Tag archives for climate change

Olympians Worry About a Warming World

Taylor Rees is a part of Team Climate, a group of five masters students from the Yale School of Forestry and Environmental Studies. She and her peers have spent the last six months interviewing athletes on their experiences with climate change and its affects on the places where they train, live, and compete. They recently…

Meet the Adventurers of the Year: Biogeochemist Katey Walter Anthony

Last week we announced the 2009 Adventurers of the Year, selected for their extraordinary achievements in exploration, conservation, action sports, and humanitarian work. Now, for the first time ever, you can vote for the Readers' Choice Adventurer of the Year. For the next two weeks, we are going to highlight a different adventurer daily, starting…

Special Report: Maldives – The Future of a Sinking Island Nation

On the eve of his election, Maldives President Mohamed Nasheed made the mother of all campaign promises. Once in office, the 42-year-old pledged to set aside revenue from the country’s sizable tourism industry to buy land in India, Sri Lanka, and Australia. If the oceans around his low-lying island nation continued to rise as predicted—by…

Climate Ride Kicks Off Saturday – Cyclist Pedal 300 Miles From NYC to DC

This Saturday (September 26) the second annual Brita Climate Ride will roll away from lower Manhattan en route to our nation’s capitol. The five-day, 300-mile cycling tour will help raise money and awareness for climate change education through organizations such as Focus the Nation and Clean Air – Cool Planet. It will also raise hope for…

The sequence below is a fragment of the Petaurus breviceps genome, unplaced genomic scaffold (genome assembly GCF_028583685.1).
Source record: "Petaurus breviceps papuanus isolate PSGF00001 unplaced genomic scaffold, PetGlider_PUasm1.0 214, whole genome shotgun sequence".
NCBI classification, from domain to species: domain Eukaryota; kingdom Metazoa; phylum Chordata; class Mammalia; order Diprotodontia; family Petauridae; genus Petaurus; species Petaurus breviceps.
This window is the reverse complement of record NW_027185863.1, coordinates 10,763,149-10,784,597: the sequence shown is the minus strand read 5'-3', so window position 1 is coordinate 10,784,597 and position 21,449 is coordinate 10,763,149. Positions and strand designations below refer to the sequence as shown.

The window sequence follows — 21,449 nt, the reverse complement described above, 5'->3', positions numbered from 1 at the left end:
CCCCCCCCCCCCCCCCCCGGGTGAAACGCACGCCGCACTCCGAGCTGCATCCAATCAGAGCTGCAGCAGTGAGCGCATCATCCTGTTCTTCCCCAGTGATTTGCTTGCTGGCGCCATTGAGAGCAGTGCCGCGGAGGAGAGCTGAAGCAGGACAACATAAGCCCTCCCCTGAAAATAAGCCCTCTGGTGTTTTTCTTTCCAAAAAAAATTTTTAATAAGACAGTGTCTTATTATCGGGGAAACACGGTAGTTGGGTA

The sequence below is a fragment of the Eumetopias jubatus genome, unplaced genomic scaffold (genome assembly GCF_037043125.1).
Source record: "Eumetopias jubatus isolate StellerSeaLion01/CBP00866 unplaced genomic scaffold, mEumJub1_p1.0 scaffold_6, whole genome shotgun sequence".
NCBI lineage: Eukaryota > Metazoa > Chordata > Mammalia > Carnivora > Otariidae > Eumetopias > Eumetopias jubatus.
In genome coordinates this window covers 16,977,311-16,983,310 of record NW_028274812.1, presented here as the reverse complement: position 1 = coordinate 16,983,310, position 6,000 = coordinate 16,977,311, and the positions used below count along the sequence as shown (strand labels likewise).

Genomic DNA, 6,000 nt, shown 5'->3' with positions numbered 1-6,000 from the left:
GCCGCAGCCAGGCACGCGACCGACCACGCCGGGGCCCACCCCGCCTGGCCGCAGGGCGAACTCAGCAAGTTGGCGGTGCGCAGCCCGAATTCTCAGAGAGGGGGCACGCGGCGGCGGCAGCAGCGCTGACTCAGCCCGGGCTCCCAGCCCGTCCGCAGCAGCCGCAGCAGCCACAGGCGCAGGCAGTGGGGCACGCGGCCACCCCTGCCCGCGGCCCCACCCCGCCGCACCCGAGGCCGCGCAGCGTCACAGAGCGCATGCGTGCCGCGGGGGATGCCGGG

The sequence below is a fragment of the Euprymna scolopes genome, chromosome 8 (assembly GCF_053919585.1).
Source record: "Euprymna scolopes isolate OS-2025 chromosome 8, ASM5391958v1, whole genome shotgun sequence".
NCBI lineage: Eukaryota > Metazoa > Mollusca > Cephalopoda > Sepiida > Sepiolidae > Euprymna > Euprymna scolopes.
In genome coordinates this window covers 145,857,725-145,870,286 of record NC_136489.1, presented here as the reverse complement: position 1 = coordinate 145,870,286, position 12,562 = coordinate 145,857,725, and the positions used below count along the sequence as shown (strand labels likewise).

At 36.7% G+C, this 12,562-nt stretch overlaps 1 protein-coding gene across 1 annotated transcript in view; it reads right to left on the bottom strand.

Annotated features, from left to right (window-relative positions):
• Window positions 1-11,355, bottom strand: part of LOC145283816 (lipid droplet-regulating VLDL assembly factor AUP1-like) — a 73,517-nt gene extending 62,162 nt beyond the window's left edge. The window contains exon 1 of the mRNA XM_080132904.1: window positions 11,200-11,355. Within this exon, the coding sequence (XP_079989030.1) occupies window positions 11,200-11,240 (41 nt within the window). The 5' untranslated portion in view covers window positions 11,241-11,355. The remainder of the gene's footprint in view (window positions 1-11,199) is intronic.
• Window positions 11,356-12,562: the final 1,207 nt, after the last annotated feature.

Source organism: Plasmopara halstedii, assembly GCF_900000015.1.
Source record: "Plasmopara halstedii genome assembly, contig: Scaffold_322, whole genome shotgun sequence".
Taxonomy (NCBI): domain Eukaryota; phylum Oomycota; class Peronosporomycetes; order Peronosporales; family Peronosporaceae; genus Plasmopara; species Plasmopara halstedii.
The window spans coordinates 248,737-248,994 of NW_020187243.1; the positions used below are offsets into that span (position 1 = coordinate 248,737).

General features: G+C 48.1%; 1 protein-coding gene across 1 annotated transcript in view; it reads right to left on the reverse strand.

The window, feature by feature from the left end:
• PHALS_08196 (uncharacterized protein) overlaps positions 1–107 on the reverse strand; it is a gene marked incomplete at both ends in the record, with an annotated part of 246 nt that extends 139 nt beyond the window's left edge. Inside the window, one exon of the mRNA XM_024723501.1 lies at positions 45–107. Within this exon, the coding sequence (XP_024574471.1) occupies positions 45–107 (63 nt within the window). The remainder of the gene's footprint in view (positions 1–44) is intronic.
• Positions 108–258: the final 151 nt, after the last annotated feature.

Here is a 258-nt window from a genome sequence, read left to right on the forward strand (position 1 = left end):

The World’s Highest Ski Resort Has Melted

The world's highest ski resort, Chacaltaya, 17,400 feet up in the Bolivian Andes, has melted. Over the last two decades, the glacier on which the resort was built shrunk by more than 80 percent—so much so that the 60-year-old main lodge is now stranded atop a rocky ridge and the only run left is a…

Geo-Engineering: Five Radical, Dangerous Global Warming Solutions

Text by Joe Battle Geo-engineering, the intentional manipulation of nature to compensate for the damage humans have done over the past two centuries, has become a very hot topic. In "Re-Engineering the Earth" (The Atlantic, July/August 2009), writer Graeme Wood profiles several scientists who are developing radical "solutions" to climate change. Here are five of…

Go Green: Geoengineering – The Unnatural Solution

Text by Andy Isaacson Earlier this year, a team of scientists dumped several tons of iron into the Atlantic Ocean off the Chilean coast, hoping to fuel a massive algae bloom (algae eat iron), which would in turn suck up massive amounts of CO2 from the air. Instead, shrimp wolfed down the algae, causing yet…

Kayaking Bolivia: Shrinking Glaciers, First Descents, Culture on the Brink

Text and photographs by Andy Maser, a National Geographic Young Explorers grant recipient and Epicocity Project team member We’ve spent one week in Bolivia now, and already we’ve completed a fantastic first descent, discussed effects of climate change with Bolivia’s chief hydrologist, and partied the night away with locals in La Paz. I’m high in…

Kayaking Bolivia: Tracking Climate Change Where Carbon Emissions Are Low

Text and photographs by Andy Maser, a National Geographic Young Explorers grant recipient and Epicocity Project team member We’ve spent one week in Bolivia now, and already we’ve completed a fantastic first descent, discussed effects of climate change with Bolivia’s chief hydrologist, and partied the night away with locals in La Paz. I’m high in…

Extreme Photography: James Balog on Capturing Shrinking Glaciers

Text by Tetsuhiko Endo; Photograph courtesy of James Balog, Extreme Ice Survey In a career spanning more than three decades, James Balog has taken glamour shots of gorillas, ascended the planet’s tallest redwoods to capture their profiles, and dodged lava flows on active volcanoes in order to document eruptions. It should come as no surprise,…